Performance artists like Marina Abramovic used their body as both the object and the subject for their pieces. Performance and body art, worked on a highly personal level as they were created interactively, face-to-face with viewers, therefore leaving a more potent and lasting impression.
The Postmodern Feminist Art of the 1980s
During the era of Regains in the 1980s America, feminist artists draw their inspiration from psychoanalysis and postmodern theory. The newly opened Met gallery that featured only 13 women out of 169 artists, inspired the creation of the Guerrilla Girls, a movement that demanded more space for women artists in museums. The group wore gorilla costumes, to hide their identity and avoid consequences for speaking against powerful institutions.
They employed a very assertive activist tactic and organized protests, talks, interventions, and most famously, displaying tongue-in-cheek posters on rented billboards all over the US. One of their most famous posters features a reinterpretation of a famous nude La Grande Baigneuse, with the text “Do women have to be naked to get into the Met Museum? Less than 5% of the artists in the Modern Art Sections are women, but 85% of the nudes are female“. The tactics of employing posters, billboards, catchy slogans and other advertising techniques to reach a wider audience were later adopted by other feminist artists including Barbara Kruger and Jenny Holzer.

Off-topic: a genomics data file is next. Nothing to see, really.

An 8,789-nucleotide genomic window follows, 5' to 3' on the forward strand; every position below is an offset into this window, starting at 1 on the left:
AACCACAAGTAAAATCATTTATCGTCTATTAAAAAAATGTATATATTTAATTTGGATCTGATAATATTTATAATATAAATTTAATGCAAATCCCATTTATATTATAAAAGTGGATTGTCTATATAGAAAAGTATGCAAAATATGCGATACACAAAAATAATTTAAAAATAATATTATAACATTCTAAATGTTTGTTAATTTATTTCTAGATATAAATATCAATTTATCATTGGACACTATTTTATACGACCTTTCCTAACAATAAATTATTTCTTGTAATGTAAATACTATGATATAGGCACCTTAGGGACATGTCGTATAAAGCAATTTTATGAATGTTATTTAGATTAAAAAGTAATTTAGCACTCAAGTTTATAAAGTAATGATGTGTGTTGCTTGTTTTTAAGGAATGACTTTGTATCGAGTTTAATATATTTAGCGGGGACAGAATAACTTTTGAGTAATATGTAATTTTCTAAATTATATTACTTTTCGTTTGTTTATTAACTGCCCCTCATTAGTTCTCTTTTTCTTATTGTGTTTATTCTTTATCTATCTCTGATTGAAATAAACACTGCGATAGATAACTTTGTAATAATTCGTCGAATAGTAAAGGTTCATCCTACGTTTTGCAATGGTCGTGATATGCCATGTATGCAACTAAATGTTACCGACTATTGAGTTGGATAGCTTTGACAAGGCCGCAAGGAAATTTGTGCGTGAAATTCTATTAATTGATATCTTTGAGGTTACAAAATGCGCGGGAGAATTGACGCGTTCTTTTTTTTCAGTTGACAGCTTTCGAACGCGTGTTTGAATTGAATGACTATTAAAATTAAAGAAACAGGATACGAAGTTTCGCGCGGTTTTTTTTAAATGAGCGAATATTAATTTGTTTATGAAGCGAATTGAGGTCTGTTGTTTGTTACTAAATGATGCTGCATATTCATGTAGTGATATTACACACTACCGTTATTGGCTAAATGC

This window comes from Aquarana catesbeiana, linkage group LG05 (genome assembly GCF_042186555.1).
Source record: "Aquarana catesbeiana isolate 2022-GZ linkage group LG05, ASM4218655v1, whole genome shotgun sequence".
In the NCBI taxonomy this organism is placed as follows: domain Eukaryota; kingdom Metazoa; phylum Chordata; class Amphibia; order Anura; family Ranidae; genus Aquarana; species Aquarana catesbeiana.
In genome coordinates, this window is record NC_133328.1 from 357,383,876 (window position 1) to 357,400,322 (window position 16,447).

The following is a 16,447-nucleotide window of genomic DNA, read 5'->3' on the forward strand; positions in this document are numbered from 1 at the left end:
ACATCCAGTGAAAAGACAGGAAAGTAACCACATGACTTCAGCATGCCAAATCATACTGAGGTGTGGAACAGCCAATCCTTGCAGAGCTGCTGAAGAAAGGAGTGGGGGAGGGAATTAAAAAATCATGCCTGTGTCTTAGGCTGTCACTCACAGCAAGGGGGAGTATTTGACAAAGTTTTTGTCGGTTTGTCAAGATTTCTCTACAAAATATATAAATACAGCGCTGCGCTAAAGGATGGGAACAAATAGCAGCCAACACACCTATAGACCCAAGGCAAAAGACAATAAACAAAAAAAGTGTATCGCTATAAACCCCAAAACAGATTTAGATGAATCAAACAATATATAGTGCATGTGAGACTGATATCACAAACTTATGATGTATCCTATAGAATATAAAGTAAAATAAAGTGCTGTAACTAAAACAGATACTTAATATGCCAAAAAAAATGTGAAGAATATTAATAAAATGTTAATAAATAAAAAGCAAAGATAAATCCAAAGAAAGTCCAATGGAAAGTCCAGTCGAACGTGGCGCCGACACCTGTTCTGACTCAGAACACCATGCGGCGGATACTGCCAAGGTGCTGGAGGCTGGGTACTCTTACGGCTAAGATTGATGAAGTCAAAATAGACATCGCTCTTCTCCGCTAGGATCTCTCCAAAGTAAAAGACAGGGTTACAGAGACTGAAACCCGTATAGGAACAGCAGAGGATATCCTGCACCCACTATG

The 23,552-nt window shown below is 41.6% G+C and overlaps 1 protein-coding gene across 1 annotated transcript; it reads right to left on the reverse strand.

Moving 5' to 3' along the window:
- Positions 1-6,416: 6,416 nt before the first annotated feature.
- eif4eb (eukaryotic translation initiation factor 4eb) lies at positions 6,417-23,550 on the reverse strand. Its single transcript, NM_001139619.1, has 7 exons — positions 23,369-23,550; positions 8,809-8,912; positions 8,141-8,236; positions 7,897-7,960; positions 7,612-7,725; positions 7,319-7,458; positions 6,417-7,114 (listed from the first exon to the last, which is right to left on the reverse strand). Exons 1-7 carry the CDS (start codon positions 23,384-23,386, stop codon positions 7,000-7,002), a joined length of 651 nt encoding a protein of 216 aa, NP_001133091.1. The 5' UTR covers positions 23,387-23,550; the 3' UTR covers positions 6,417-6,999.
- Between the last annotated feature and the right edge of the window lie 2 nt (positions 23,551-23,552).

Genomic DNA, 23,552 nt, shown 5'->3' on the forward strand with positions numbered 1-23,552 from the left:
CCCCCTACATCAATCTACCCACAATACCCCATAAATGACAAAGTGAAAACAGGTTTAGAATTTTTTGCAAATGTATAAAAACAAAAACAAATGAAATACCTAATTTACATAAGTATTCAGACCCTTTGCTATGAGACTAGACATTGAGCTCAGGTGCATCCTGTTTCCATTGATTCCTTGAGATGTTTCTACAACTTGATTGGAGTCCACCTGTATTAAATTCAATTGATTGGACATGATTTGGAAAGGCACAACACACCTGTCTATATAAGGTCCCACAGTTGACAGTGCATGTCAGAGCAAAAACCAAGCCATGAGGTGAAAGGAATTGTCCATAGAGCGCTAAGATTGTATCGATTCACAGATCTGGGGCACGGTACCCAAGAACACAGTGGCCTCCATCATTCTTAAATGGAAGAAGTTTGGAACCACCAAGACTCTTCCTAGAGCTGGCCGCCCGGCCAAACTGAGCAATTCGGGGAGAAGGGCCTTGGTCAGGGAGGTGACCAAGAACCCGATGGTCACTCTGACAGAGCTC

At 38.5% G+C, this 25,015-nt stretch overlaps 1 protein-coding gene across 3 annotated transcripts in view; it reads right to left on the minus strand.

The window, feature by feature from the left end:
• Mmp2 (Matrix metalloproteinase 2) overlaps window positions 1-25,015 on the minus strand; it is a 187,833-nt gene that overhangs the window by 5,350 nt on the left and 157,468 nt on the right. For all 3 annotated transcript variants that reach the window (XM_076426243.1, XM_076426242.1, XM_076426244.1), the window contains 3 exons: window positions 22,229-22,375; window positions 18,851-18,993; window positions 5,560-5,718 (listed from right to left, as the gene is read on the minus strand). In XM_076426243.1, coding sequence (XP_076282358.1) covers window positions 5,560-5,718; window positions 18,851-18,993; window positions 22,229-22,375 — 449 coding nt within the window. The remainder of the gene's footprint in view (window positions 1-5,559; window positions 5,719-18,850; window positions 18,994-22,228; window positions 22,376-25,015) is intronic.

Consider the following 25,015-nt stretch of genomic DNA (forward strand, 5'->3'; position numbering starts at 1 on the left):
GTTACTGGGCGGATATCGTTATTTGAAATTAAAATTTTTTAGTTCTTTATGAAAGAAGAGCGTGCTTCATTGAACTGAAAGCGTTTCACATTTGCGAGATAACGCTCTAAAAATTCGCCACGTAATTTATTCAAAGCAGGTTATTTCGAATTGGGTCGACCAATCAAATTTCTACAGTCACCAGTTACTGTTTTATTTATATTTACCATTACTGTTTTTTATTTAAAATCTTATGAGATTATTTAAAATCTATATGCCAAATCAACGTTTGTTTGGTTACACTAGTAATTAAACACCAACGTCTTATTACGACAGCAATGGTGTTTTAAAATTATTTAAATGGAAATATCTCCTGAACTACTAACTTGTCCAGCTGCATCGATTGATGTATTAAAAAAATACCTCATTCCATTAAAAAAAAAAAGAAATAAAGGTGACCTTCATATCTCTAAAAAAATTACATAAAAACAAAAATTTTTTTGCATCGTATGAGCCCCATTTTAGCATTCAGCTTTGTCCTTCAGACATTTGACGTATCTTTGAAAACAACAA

In the 1990s contemporary artists such as Tracy Emin and Cindy Sherman continued to develop and raise feminist art to new heights. British artist Tracy Emin, for instance, was widely celebrated for her, Turner prize-nominated masterpiece My bed. The art piece featuring a bed covered with dirty sheets, condoms, blood-stained clothes and other items portraying depression, is valued not only for its grand emotional effect, but also for the innovative use of materials. American artist Cindy Sherman, on the other hand, photographed herself in stereotypical female poses often seen in film and history, to uncover and condemn the male gaze so prevalent in these areas.
Looking for a More In-depth History of Feminist Art? Join our Online Lecture!
In the 21st century, feminist art seems to be more important than ever. As the art world becomes more diverse and inclusive, a new generation of female artists arises ready to tackle both old and new issues and stereotypes. Over time, feminist artists have changed and broadened their areas of interest making feminist art more exciting and fascinating than ever. Join our art lecture about Feminist art on June 24th, 6.30 pm (BST), and discover how a younger generation of feminist artists is using art to explore the notions of race, class, privilege and gender identity. Our expert speaker Bojana Popovic, will guide you through the finest art pieces made by the most influential feminist artists of today such as Barbara Kruger, Tschabalala Self and Njideka Akunyili Crosby.